Glenwood man, 84, is a living history book WEST COUNTY -- Clarksville * Highland * Glenelg * Lisbon

September 09, 1993|By Erik Nelson | Erik Nelson,Staff Writer

Anyone who wants to know something about Glenwood's history will no doubt end up in the same place -- a plain-looking white house with a 1789 desk and volumes of memories under short-cropped gray hair.

William W. Pindell, 84, does not claim to purposefully gather the history for which people have come to depend on him.

"I never really collected it, I just remembered what people said. I have some stuff, if I could just find it."

Included in that local treasure of historical "stuff" is a 1911 trader's license, framed and hardly yellowed on his living room wall.

The document indicates that it was purchased for $22.60, bearing the names of Mr. Pindell's father, R. C. Pindell, his uncle R. S. Pindell and his aunt, Cora Mathews, all licensed to buy and sell goods for C. P. Mathews & Co., the general store and U.S. Post Office on the west side of the Washington to Westminster Road.

Other memorabilia include ancient maps, newspapers from a half-century ago and antique furniture passed down through many generations of Pindells, or William Pendell's maternal ancestors, the Wellings, his mother's side of the family.

To talk to Bill Pindell is to know that Glenwood was once called Mathews, after its first postmaster and merchant, James B. Mathews.

Stay a little longer and one is likely to hear about Mr. Mathews' brother, L. G. Mathews, principal of the Glenwood Institute.

The institute, which prepared boys for the naval and military academies and the Johns Hopkins University, became a boarding house and burned down in the early 1920s.

"There used to be a country club here," Mr. Pindell says of the site of his home of 10 years, which is on the property of Glenwood Gardens nursery.

The Glenwood Country Club, he explains, "was just a big building where we held dances. Then it closed up during the war."

Mr. Pindell still has a couple of folding chairs tucked away to remind him of when people from beyond Howard County would come to waltz and foxtrot.

"It was very formal -- the women all wore evening clothes, and the men, some of them wore tuxedos,and blue suits," he recalls.

Wearing his silver horn-rimmed glasses and his green and blue plaid slacks, Mr. Pindell notes that he has an advantage over younger historians.

"If there's any mistakes in what I've given you, I don't know who's left around to correct me."

Harry Brunett, vicar of St. Andrews Church Episcopal Church in Glenwood, says that Mr. Pindell, a member of his church, has been an invaluable help in nurturing his 13-year-old congregation in the 1833 Union Chapel.

"For someone who's come into a community as recently as I have, he certainly has been a gold mine of the lore of Glenwood," Mr. Brunett says.

The vicar says that he has sat for hours in Mr. Pindell's living room, going through scrapbooks and collections of newspapers going back to World War II.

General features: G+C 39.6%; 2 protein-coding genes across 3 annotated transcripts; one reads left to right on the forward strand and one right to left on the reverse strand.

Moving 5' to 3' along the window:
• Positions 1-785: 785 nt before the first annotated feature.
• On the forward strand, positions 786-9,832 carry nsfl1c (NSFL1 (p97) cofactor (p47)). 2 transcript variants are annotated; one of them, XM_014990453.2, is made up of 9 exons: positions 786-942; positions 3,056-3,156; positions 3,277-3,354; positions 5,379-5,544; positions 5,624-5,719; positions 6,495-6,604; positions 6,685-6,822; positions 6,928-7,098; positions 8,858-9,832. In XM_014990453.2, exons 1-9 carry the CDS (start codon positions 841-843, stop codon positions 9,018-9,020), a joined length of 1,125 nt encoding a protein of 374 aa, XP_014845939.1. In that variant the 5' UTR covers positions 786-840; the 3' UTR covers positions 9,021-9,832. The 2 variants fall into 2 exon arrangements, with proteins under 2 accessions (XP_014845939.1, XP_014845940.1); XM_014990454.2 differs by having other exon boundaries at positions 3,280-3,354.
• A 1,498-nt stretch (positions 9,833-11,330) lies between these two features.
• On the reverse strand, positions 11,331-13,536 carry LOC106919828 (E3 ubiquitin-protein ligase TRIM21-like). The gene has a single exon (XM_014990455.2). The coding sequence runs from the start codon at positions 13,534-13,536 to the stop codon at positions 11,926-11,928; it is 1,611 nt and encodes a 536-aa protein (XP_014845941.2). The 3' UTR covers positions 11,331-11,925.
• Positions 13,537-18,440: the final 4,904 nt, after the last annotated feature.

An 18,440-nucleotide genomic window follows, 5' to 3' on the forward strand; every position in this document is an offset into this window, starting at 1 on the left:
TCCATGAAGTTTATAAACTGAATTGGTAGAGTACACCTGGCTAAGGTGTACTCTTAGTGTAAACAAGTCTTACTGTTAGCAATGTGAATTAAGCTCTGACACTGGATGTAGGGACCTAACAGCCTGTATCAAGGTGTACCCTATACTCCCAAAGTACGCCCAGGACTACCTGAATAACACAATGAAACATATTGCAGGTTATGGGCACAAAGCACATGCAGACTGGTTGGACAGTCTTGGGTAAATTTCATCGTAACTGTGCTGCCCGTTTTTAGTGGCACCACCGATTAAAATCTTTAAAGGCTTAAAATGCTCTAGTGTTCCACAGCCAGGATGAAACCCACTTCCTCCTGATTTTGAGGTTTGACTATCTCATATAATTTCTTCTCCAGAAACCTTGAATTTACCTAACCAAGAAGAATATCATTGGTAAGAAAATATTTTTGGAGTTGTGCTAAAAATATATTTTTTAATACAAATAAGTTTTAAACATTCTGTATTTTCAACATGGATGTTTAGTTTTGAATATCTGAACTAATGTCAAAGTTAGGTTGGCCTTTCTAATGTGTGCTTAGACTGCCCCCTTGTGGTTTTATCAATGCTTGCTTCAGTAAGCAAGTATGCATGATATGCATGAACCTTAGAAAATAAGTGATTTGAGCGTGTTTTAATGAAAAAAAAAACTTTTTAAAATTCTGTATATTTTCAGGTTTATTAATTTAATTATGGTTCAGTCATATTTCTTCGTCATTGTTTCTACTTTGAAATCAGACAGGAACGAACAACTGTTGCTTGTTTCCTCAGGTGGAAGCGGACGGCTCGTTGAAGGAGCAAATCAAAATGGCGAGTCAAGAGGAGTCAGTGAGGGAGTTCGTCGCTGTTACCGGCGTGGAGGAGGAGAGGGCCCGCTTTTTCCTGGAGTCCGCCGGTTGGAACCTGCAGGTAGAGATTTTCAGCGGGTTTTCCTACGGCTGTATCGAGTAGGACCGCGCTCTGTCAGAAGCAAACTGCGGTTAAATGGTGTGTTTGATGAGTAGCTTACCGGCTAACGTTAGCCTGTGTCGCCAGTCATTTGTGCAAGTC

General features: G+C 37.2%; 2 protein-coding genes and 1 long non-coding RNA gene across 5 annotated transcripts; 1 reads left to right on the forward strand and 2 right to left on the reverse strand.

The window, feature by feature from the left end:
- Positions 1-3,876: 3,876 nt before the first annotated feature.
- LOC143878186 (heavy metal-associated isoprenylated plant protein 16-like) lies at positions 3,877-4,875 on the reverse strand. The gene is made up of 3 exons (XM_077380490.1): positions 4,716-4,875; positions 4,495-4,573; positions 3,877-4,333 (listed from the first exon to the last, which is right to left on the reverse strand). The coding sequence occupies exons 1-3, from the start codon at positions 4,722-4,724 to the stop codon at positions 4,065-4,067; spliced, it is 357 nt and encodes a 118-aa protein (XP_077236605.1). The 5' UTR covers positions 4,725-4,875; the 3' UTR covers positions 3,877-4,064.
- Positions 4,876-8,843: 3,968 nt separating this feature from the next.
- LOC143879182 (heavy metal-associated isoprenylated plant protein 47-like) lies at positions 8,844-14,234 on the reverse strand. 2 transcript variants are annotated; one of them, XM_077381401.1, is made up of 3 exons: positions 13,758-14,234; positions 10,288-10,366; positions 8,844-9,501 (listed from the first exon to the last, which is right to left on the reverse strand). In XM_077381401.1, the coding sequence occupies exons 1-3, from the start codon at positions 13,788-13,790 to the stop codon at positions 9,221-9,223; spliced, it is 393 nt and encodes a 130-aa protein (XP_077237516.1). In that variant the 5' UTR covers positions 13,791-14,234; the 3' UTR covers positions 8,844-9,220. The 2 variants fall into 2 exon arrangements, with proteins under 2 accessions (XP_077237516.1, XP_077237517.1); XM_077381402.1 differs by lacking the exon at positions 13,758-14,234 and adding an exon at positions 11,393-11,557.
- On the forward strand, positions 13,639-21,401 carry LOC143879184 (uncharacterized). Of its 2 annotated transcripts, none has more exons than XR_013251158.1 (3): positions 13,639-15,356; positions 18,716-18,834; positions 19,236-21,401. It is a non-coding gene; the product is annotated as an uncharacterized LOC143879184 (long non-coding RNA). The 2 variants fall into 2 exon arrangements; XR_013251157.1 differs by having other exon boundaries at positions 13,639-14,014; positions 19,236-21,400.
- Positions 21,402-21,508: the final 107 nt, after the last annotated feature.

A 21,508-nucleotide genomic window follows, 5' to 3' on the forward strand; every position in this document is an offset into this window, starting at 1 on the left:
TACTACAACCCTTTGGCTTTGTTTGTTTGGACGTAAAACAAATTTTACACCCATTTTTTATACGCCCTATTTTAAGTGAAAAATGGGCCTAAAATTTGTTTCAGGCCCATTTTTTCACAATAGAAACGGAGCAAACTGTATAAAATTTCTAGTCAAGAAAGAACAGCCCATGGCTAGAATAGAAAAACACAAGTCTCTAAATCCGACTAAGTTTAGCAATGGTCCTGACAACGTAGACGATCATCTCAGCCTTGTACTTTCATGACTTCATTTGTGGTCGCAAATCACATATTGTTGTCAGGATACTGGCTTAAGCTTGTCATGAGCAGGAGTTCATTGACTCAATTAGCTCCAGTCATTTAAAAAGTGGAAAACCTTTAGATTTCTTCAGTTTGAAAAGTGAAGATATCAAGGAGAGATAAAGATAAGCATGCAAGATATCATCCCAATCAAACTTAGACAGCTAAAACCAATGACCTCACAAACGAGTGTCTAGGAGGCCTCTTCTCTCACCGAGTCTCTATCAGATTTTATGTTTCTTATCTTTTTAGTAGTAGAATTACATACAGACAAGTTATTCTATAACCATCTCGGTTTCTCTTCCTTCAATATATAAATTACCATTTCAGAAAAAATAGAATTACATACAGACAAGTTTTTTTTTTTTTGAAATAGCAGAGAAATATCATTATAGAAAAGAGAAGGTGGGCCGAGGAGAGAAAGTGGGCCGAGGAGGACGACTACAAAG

As a 30-year member of the Union Chapel Board of Trustees, Mr. Pindell is also one of the church's landlords.

Mr. Pindell's longer-standing membership is in the Glenwood Lions Club, which he helped found in 1950.

"We could not adjourn a Lions Club meeting unless Bill Pindell says, 'Move we adjourn,' " reports Mr. Brunett, a fellow Lion.

Besides possessing a keen knowledge of the work of his predecessors in Glenwood, Mr. Pindell has made a little history of his own.

In the late 1940s, he ran the family store in the small building with wooden siding near the current post office.

Customers, most of them farmers or farm workers, could buy bolts, hinges or chains, or they could simply sit on the porch and eat bologna and cheese sandwiches, and some pie for dessert.

For the children, Mr. Brunett had 1-cent chocolate or gum drops.

"What I didn't like was getting up early and opening the store," Mr. Pindell says, explaining why his openings started at 6:30 a.m. and got later over the years.

When he wasn't running the store, he was rising in the ranks of the Republican Party.

He was appointed as a Republican election supervisor in 1946, a post he held through the 1950s, and he served on the Maryland Republican Central Committee, twice helping to elect as governor of Maryland the late Theodore McKeldin.

Mr. Pindell became proprietor of Glenwood General Merchandise upon the death of his father in 1934, and he ran the combination store and post office until his retirement in 1979.

His wife, Elizabeth T. Pindell, was the Glenwood postmaster from 1937 until she became ill in 1979. She died the following year.

The store building was sold in 1981 and moved across Route 97 to become the garden shop for Glenwood Gardens nursery.

Born in a house near where Glenwood Middle School was later built, Mr. Pindell attended the old Lisbon High School and Charlotte Hall Military Academy in St. Mary's County, graduating in 1927.

He returned to Glenwood to work in the store and sell real estate. From 1943 until 1945, he was a quartermaster in the Army Air Corps in Louisiana.

And, yes, Pindell School Road was named after a school taught by one of Mr. Pindell's ancestors, a great-great-grandfather named Richard S. Pindell.

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